Comments and advice from the selectors
In these notes, we would like to explain the process, and give you all some advice. Before we do that, however, please understand that even if you are not accepted, do not take that as a rejection. Almost every submission we see is of a very high standard, and often the difference between accepting or not is a very small distinction. So, don’t give up! Keep attempting other contests, because you will surely improve your skills each time, and if you keep at it, you will succeed.
There are two parts to the submission process: The script and the audio file. For this selection process, we focus mostly on the scripts. This is because we can then see your thinking, your ideas, and your English skills. Also, from this point the script can only change slightly, while your oral presentation will improve much with practice! For this selection process, two of the English teachers from our Department of English each separately evaluate the submissions, and then compare notes to make the final selection.
In the selectors’ evaluation of the scripts, we focus on 5 criteria:
- English: For this, we look at how well edited your writing was… the grammar, use of vocabulary, structure of the speech, and general layout
- Style: This area looks at HOW you wrote your speech. Did you make interesting use of words and sentences? Was your speech easy to read, with a good flow of ideas? Did you show versatile writing techniques?
- Message: A good speech should have something to say; it should deliver a clear message that shows the writer’s points of view and feelings on a subject.
- Originality: As the selectors have judged many speech contests before, plus we have helped our own students to prepare, we want to see something new in your speeches, something that catches our attention because we haven’t seen it before.
- Relevance: The final criteria is an important one. We want to see topics that are relevant to our lives, to this time in history.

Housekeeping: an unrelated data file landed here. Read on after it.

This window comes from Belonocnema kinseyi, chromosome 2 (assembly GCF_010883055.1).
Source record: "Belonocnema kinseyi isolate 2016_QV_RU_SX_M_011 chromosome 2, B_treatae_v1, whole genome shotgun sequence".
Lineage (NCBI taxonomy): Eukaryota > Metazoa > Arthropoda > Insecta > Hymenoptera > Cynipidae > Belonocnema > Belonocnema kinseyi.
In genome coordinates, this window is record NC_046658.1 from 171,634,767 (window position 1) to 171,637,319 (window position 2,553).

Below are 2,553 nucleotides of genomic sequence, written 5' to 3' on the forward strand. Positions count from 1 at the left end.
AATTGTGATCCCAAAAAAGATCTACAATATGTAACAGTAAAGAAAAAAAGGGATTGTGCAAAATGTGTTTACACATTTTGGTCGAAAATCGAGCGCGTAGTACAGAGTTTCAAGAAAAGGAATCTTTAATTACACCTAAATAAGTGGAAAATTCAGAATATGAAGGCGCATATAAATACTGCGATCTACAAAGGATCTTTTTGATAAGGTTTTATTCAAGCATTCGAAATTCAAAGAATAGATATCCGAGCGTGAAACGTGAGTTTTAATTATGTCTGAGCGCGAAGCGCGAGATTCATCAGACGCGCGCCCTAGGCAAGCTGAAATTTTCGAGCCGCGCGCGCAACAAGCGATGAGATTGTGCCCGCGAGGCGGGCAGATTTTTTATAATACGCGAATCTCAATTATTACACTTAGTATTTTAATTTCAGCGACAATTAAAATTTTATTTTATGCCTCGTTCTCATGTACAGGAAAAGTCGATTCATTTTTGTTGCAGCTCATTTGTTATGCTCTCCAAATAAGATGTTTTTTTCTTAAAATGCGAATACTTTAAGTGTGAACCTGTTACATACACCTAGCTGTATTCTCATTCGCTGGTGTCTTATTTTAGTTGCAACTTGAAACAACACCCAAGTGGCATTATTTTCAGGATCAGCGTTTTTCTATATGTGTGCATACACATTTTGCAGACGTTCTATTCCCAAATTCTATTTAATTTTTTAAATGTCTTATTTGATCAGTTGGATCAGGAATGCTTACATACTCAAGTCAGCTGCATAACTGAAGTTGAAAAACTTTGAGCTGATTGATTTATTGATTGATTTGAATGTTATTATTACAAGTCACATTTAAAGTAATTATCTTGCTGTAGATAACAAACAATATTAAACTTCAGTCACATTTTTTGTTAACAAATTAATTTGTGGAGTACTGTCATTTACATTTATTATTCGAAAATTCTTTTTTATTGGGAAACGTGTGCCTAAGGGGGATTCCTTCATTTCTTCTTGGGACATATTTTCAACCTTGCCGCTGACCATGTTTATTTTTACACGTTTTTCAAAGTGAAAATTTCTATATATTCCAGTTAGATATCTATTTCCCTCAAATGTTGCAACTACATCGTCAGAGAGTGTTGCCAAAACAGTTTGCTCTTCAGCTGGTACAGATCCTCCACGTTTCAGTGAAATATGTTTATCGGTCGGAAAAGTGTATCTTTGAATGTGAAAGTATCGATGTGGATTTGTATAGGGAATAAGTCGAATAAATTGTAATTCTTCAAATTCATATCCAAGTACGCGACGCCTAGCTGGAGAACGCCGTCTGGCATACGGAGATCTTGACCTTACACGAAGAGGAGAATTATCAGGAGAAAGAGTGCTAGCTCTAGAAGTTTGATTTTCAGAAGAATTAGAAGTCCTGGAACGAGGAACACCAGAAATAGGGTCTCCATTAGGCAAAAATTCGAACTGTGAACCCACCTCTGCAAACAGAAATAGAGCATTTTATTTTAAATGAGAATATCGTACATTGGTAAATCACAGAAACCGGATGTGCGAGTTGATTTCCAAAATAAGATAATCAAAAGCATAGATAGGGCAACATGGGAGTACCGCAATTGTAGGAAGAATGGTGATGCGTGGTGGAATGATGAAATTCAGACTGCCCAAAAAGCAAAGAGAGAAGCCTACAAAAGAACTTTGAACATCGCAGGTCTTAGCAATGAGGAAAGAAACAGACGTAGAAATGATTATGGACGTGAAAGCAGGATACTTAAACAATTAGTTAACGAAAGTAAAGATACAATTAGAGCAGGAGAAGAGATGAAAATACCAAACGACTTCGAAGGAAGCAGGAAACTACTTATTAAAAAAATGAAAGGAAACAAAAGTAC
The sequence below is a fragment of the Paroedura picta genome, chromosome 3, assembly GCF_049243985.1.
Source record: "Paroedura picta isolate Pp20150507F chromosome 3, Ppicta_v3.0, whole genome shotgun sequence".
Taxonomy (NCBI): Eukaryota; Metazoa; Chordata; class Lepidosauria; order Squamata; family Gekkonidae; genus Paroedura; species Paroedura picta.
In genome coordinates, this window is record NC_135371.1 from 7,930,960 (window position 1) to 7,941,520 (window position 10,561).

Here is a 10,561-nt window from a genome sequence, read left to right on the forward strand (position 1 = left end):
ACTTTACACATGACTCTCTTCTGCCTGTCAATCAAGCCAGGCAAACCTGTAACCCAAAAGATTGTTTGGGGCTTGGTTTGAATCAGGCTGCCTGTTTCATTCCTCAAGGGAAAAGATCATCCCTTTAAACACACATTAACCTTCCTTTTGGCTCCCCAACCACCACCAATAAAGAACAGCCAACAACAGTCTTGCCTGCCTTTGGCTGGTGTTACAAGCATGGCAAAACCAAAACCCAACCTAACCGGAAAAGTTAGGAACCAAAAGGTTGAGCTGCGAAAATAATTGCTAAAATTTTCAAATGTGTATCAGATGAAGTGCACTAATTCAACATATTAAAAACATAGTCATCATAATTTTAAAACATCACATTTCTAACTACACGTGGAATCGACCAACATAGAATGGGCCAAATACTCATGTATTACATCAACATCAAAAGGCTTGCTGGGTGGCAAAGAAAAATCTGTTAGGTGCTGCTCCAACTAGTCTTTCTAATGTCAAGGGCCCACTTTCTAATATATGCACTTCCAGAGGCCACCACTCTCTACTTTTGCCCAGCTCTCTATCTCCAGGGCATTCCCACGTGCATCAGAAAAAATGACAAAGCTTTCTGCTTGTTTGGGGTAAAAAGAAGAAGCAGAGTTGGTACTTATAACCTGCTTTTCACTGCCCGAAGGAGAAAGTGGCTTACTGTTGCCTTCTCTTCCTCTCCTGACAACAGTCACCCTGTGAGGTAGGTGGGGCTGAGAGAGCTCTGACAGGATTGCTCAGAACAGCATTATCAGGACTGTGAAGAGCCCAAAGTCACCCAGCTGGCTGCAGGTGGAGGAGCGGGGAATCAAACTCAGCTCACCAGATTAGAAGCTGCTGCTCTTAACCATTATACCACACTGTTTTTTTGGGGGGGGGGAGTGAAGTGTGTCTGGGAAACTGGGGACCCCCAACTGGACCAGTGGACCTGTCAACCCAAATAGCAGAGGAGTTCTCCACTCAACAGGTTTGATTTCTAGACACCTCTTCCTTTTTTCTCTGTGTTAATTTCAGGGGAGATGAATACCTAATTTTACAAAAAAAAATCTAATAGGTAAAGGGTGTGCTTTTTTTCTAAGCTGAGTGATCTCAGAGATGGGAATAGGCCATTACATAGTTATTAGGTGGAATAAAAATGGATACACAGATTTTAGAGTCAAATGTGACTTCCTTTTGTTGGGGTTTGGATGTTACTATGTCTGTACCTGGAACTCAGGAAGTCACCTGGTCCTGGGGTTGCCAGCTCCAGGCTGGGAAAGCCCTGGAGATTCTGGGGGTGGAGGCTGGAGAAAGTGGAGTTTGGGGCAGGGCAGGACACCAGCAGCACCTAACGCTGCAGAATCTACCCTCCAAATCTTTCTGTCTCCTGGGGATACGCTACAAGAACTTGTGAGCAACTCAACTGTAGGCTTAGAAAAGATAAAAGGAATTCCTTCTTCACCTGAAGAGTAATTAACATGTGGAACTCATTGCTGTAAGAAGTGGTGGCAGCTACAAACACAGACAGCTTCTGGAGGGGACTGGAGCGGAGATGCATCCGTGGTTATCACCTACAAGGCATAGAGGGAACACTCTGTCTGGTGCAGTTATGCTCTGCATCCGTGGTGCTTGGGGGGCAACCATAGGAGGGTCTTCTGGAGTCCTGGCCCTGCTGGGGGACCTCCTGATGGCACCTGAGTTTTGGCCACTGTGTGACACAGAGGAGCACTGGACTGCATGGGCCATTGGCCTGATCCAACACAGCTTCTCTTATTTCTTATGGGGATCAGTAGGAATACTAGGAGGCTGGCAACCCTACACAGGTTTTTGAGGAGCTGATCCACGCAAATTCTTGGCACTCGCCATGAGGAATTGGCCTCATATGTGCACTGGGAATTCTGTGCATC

The Audio Files
After making a first selection from the script files, we then listen to all the audio files. As we said before, this isn’t our main focus because we know the finalists will work very hard before the contest to improve their performances. However, we do look for clarity of voice, good pace, naturalness in intonation and fluency, and lots of passion and excitement in the audio. Presentations that make us sit up and listen score much higher.
General Comments and Advice
Here are some notes we wrote while we were going through the submissions in the past. We hope they help you understand how you could improve your speeches in the future.
- Before you submit your script, check it carefully. Ask other people, such as your teachers, to check it also. There should be no careless spelling and grammatical errors. Also check that your script is formatted as the guidelines tell you. First impressions count!
- Choose your topic carefully! You need to find something that is unique and original, that you can relate to, and that you have an opinion on. A lot of people choose similar topics, such as the environment, bullying, and COVID-19. If you are going to choose one of those popular topics, you need to give it an original twist.
- Remember, a speech is not a lecture, it is a performance. Yes, it is great if you can share knowledge and teach us something. But you need to do that in a way which is also entertaining and engaging.
- Organize the flow of your speech so that it moves from your introduction to your conclusion in a logical and understandable way. Many of the best speeches submitted were almost like a circle, with the flow coming back to the starting point so it all made sense.
- Spend a LOT of time thinking about your introduction. Starting with “Today I’m going to talk about…” will put the audience to sleep. Imagine you are a fisherman, and you must hook your audience with the first few sentences. When we are judging a speech contest, much of our score is decided in that first paragraph. Make an impact!
- At the other end of the speech, finish strongly. Don’t just use your conclusion to summarize your speech, but to motivate the audience into a response.
- Don’t make vague references, such as “I heard…” or “A website said…”. Be specific. Where did you get the information from?
- And finally, take some time to get your audio file right! As we said, we know you will improve with practice, but you still need to show us that you can speak clearly and smoothly. We need to hear your pronunciation of all those tricky sounds, such as ‘r’ and ‘l’, ‘b’ and ‘v’, ‘th’, etc. We are looking for naturalness in intonation and rhythm. But the biggest thing we are looking for is passion and enthusiasm. That shows us that you are confident, and that you really want to do your best! So, go for it.